In the end, they re-arranged my department with the product team and I started to work closely with the product manager and finally got all the resources I need in terms of the context.
We all know that user research is crucial to UX design, however, the struggle they have is that we actually don’t have many customers in hand due to the fact that we are a start-up that sells an expensive innovative product. The company doesn’t want to give the customers a bad impression that our product is not ready or unfinished by conducting usability tests with them; we can’t risk losing any one of them. In my past experience in the university project, having 5 participants has always been the golden rule or at least 3 participants. Who would have thought that in reality, even having one real user willing to spend 1 to 2 hours participating in the test is considered kindness to us. What I didn’t think about was that in the real world, people won’t be satisfied by free pizza or beer. Time is money; as we ask our users to spend 1 hour to do the test, they are losing 1 hour of effort of that engineer. It is not their duty to make our product better.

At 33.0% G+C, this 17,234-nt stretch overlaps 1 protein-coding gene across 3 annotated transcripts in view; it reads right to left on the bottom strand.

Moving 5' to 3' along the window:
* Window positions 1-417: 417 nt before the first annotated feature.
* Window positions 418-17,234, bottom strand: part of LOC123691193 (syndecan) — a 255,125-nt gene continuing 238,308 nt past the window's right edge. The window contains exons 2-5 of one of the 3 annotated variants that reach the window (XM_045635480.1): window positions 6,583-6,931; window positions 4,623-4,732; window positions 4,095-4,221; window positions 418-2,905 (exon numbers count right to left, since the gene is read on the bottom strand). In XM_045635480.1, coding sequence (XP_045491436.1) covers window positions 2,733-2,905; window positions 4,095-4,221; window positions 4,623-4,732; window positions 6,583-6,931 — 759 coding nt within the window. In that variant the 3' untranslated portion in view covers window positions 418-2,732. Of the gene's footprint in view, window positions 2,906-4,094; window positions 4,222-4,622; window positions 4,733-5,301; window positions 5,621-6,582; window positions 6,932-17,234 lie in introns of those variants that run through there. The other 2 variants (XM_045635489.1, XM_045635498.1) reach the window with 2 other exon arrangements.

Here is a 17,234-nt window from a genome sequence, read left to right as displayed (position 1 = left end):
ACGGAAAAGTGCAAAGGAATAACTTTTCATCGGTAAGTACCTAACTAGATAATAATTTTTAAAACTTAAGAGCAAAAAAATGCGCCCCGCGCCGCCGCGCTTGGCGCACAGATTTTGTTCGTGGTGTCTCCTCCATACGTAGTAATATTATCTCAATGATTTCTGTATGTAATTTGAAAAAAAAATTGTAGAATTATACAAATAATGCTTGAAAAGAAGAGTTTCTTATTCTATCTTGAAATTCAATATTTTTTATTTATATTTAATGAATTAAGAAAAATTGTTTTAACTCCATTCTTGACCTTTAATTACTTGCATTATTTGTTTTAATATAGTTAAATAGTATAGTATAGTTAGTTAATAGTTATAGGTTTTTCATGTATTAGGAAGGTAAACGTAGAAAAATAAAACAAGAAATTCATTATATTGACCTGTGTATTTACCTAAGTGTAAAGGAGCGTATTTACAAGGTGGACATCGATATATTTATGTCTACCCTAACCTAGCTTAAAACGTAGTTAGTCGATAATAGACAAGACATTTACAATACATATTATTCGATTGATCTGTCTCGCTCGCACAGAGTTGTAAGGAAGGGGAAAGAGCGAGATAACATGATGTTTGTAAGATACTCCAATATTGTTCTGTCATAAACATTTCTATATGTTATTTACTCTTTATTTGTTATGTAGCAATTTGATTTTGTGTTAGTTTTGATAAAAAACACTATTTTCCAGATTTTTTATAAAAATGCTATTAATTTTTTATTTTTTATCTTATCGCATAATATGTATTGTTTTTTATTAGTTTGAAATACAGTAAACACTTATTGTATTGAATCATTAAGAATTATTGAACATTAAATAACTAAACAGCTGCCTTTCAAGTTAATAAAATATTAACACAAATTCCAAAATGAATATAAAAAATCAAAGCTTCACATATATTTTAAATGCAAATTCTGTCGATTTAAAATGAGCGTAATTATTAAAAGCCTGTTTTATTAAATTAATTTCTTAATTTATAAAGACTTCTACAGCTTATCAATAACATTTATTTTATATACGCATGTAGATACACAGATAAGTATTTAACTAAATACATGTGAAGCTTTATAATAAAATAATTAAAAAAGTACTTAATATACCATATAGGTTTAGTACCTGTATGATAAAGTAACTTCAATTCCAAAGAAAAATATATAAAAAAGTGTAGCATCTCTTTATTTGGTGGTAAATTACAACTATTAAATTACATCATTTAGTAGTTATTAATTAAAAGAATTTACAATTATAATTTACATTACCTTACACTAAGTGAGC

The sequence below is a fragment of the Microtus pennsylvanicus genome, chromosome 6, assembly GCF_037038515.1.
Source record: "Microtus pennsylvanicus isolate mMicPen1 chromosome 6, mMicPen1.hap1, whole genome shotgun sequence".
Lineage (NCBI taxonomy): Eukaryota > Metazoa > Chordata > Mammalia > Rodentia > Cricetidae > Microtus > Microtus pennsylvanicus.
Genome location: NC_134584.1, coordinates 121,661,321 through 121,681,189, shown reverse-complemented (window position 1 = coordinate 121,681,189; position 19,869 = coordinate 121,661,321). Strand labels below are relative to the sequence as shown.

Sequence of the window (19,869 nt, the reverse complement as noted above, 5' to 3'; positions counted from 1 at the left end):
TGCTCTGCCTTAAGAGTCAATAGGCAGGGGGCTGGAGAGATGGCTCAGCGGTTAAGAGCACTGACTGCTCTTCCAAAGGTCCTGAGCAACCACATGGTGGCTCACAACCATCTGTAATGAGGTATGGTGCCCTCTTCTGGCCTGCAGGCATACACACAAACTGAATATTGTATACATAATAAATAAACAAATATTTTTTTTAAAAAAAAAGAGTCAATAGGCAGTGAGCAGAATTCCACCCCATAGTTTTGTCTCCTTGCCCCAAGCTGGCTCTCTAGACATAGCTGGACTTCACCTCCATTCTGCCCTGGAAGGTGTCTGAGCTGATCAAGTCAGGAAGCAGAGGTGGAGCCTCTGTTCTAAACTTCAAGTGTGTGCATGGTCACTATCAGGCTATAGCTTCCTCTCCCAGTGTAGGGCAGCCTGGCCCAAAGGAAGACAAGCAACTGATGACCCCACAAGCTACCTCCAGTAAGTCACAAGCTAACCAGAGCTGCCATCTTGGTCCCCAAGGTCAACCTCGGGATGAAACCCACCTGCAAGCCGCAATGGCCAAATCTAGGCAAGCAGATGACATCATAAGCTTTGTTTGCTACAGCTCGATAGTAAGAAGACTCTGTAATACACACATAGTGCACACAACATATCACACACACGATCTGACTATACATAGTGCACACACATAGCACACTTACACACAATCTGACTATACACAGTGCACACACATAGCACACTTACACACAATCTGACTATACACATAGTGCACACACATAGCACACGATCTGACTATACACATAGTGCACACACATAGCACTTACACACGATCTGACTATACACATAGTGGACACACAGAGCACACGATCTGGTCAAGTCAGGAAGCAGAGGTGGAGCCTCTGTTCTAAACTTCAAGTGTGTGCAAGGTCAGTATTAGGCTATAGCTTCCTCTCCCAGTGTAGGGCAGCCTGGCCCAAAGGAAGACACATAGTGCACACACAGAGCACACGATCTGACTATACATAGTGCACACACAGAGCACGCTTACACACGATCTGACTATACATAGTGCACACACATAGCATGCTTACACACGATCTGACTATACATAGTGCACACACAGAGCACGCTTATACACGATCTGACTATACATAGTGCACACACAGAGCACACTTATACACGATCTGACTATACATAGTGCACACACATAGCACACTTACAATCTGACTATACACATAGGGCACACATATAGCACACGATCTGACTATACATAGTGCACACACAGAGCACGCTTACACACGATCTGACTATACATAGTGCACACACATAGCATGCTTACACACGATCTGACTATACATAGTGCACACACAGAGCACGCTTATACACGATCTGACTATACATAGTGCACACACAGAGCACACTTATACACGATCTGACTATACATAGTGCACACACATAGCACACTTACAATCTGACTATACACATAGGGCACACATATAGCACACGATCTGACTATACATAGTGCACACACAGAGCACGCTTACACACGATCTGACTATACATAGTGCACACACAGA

Nonetheless, I still strived to get two real users to participate in the usability test in the end. One is from a Belgium company that is friendly to us and the other one is the “hard to please” Japanese customer, plus one FAE as the pilot test. I was pretty excited about the fact that we are finally doing a usability test and this is what I am familiar with.